Satellite image showing Iceberg A-68A moving away from the Larsen C Ice Shelf. Image: NASA
The Delaware-sized iceberg that calved off the Larsen C Ice Shelf in Antarctica sometime between July 10 and July 12 is drifting farther from its former home, while breaking into smaller pieces...
More importantly, new cracks are appearing in the ice shelf that could portend the creation of additional icebergs and the possible destabilization of larger parts of the ice sheet, which holds back land-based ice from flowing into the sea and raising sea levels.
Satellite imagery from the Landsat 8 satellite as well as the the camera aboard the European Space Agency's (ESA) Sentinel-1 satellite are helping scientists keep tabs on the gargantuan iceberg despite the shroud of darkness during the Antarctic winter season.
Images released by NASA and the ESA show the iceberg's evolution and the beginnings of how the ice shelf is responding to losing such a large piece of itself.
According to NASA, the main iceberg, known as A-68A, continues to move northward, away from the Larsen C Ice Shelf. Meanwhile, it has already lost several small chunks.
Recent satellite photos also show three small icebergs forming to the north of where the main iceberg had been attached to the ice shelf.
If it seems like we're paying unusually close attention to this one particular iceberg, despite the multitude of other icebergs and glaciers that exist worldwide, well, it's because we are. To some extent, we're keeping a close eye on the iceberg because we can. Technology, in the form of advanced satellites, is enabling us to do this in ways that were never before possible.
But there's another reason why scientists have their sights set on the Larsen C Ice Shelf. The ice shelf is located in the Antarctic Peninsula, which is one of the most rapidly warming areas of the globe, and two of its neighbors, Larsen A and Larsen B, have already collapsed due in part to human-caused climate change.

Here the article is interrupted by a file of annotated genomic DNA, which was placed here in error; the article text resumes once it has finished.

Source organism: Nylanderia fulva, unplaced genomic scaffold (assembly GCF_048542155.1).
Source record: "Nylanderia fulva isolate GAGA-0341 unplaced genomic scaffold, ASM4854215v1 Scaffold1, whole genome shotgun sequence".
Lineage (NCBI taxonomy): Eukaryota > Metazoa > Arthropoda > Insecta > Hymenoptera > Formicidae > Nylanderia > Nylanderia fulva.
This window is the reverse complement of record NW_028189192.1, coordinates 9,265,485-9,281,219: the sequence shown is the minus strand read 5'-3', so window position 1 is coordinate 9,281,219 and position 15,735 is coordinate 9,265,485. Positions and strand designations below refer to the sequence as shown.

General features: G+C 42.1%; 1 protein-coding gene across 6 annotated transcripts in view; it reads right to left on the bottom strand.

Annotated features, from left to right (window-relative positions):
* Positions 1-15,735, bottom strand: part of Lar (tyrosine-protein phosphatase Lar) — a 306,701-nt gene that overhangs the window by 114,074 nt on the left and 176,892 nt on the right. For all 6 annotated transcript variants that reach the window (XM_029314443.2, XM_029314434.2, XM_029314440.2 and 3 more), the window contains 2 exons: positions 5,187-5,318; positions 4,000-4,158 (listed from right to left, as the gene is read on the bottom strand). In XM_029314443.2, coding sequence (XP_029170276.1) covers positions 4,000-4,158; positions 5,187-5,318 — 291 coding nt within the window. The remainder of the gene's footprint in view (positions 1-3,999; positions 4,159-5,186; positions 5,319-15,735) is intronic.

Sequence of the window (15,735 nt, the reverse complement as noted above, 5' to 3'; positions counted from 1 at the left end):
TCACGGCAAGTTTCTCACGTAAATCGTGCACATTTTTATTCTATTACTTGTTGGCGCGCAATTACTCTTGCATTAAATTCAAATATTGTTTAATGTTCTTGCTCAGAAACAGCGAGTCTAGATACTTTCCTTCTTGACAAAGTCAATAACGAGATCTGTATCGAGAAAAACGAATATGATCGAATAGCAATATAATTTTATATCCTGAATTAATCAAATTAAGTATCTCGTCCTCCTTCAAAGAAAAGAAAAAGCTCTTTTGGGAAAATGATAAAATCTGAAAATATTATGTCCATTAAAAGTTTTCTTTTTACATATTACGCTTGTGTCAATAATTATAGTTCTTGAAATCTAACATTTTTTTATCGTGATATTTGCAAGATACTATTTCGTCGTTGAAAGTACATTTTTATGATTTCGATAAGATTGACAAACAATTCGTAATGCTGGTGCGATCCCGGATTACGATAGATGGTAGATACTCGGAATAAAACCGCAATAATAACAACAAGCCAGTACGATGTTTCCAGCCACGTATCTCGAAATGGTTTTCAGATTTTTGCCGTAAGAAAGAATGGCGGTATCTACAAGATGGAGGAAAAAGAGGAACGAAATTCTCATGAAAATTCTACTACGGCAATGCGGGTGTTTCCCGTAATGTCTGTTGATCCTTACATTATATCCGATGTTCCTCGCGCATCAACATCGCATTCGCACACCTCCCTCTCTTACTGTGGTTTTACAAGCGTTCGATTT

Because of that, there is tremendous scientific interest in seeing how Larsen C responds to losing about 12 percent of its area in a single, trillion-ton iceberg. While the iceberg calving event itself is not likely caused specifically by climate change, it nevertheless threatens to speed up the already quickening pace of ice melt in the region due in large part to global warming.
Series of satellite images showing the breakup of the Larsen C iceberg and forming of new cracks and rifts in its wake. Image: NASA
Scientists have watched since 2014 as a fissure in the ice carved out a slice of the Larsen C Ice Shelf as if someone were taking a giant X-Acto Knife to the ice. That fissure finally set free the approximately 2,400-square-mile iceberg, which has since shrunk slightly in area as pieces have broken off.
Researchers affiliated with a U.K.-based initiative, known as Project MIDAS, report that a new rift appears to be developing in the ice shelf that could extend to a higher elevation point, known as the Bawden Ice Rise.
That area is considered to be "a crucial point" for stabilizing the ice shelf, and if it were to be weakened in some way it could speed the breakup of the shelf.
July 26, 2017
original story HERE
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